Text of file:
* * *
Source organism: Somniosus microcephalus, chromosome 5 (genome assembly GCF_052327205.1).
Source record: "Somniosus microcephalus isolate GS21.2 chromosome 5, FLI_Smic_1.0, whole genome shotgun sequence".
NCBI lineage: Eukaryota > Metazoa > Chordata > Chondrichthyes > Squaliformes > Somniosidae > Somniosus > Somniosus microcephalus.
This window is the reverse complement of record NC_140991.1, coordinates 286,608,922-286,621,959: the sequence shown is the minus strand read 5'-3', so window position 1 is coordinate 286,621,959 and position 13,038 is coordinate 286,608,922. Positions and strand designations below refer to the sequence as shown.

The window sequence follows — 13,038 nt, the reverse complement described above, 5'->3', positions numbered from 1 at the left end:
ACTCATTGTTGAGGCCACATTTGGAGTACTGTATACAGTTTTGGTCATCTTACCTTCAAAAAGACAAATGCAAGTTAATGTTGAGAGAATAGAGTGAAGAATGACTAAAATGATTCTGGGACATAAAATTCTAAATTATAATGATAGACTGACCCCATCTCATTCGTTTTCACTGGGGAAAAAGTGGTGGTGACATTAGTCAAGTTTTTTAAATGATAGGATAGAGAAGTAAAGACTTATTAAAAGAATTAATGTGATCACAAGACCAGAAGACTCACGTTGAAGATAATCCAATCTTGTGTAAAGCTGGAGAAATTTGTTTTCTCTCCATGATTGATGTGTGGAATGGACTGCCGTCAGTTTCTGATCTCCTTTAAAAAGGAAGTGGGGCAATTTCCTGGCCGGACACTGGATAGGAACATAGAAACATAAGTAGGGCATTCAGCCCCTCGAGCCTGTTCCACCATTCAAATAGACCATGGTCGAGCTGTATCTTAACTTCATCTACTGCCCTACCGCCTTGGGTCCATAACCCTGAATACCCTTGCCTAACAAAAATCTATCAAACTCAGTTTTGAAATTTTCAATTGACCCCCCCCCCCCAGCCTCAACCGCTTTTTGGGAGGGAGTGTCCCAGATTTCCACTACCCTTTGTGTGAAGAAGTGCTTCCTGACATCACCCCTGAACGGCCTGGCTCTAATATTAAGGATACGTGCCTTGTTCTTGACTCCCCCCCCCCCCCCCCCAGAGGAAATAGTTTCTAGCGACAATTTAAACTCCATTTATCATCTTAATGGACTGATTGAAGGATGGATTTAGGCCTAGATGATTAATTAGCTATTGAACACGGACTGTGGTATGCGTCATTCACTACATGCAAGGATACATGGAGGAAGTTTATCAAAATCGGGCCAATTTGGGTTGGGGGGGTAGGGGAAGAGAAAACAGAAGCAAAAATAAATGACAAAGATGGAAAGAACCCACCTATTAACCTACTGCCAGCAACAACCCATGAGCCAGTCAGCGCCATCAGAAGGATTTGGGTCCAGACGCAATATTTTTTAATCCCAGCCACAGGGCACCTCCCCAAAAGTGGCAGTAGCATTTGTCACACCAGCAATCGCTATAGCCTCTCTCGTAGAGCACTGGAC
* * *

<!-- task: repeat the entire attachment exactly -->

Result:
Source organism: Somniosus microcephalus, chromosome 5 (genome assembly GCF_052327205.1).
Source record: "Somniosus microcephalus isolate GS21.2 chromosome 5, FLI_Smic_1.0, whole genome shotgun sequence".
NCBI lineage: Eukaryota > Metazoa > Chordata > Chondrichthyes > Squaliformes > Somniosidae > Somniosus > Somniosus microcephalus.
This window is the reverse complement of record NC_140991.1, coordinates 286,608,922-286,621,959: the sequence shown is the minus strand read 5'-3', so window position 1 is coordinate 286,621,959 and position 13,038 is coordinate 286,608,922. Positions and strand designations below refer to the sequence as shown.

The window sequence follows — 13,038 nt, the reverse complement described above, 5'->3', positions numbered from 1 at the left end:
ACTCATTGTTGAGGCCACATTTGGAGTACTGTATACAGTTTTGGTCATCTTACCTTCAAAAAGACAAATGCAAGTTAATGTTGAGAGAATAGAGTGAAGAATGACTAAAATGATTCTGGGACATAAAATTCTAAATTATAATGATAGACTGACCCCATCTCATTCGTTTTCACTGGGGAAAAAGTGGTGGTGACATTAGTCAAGTTTTTTAAATGATAGGATAGAGAAGTAAAGACTTATTAAAAGAATTAATGTGATCACAAGACCAGAAGACTCACGTTGAAGATAATCCAATCTTGTGTAAAGCTGGAGAAATTTGTTTTCTCTCCATGATTGATGTGTGGAATGGACTGCCGTCAGTTTCTGATCTCCTTTAAAAAGGAAGTGGGGCAATTTCCTGGCCGGACACTGGATAGGAACATAGAAACATAAGTAGGGCATTCAGCCCCTCGAGCCTGTTCCACCATTCAAATAGACCATGGTCGAGCTGTATCTTAACTTCATCTACTGCCCTACCGCCTTGGGTCCATAACCCTGAATACCCTTGCCTAACAAAAATCTATCAAACTCAGTTTTGAAATTTTCAATTGACCCCCCCCCCCCAGCCTCAACCGCTTTTTGGGAGGGAGTGTCCCAGATTTCCACTACCCTTTGTGTGAAGAAGTGCTTCCTGACATCACCCCTGAACGGCCTGGCTCTAATATTAAGGATACGTGCCTTGTTCTTGACTCCCCCCCCCCCCCCCCCAGAGGAAATAGTTTCTAGCGACAATTTAAACTCCATTTATCATCTTAATGGACTGATTGAAGGATGGATTTAGGCCTAGATGATTAATTAGCTATTGAACACGGACTGTGGTATGCGTCATTCACTACATGCAAGGATACATGGAGGAAGTTTATCAAAATCGGGCCAATTTGGGTTGGGGGGGTAGGGGAAGAGAAAACAGAAGCAAAAATAAATGACAAAGATGGAAAGAACCCACCTATTAACCTACTGCCAGCAACAACCCATGAGCCAGTCAGCGCCATCAGAAGGATTTGGGTCCAGACGCAATATTTTTTAATCCCAGCCACAGGGCACCTCCCCAAAAGTGGCAGTAGCATTTGTCACACCAGCAATCGCTATAGCCTCTCTCGTAGAGCACTGGAC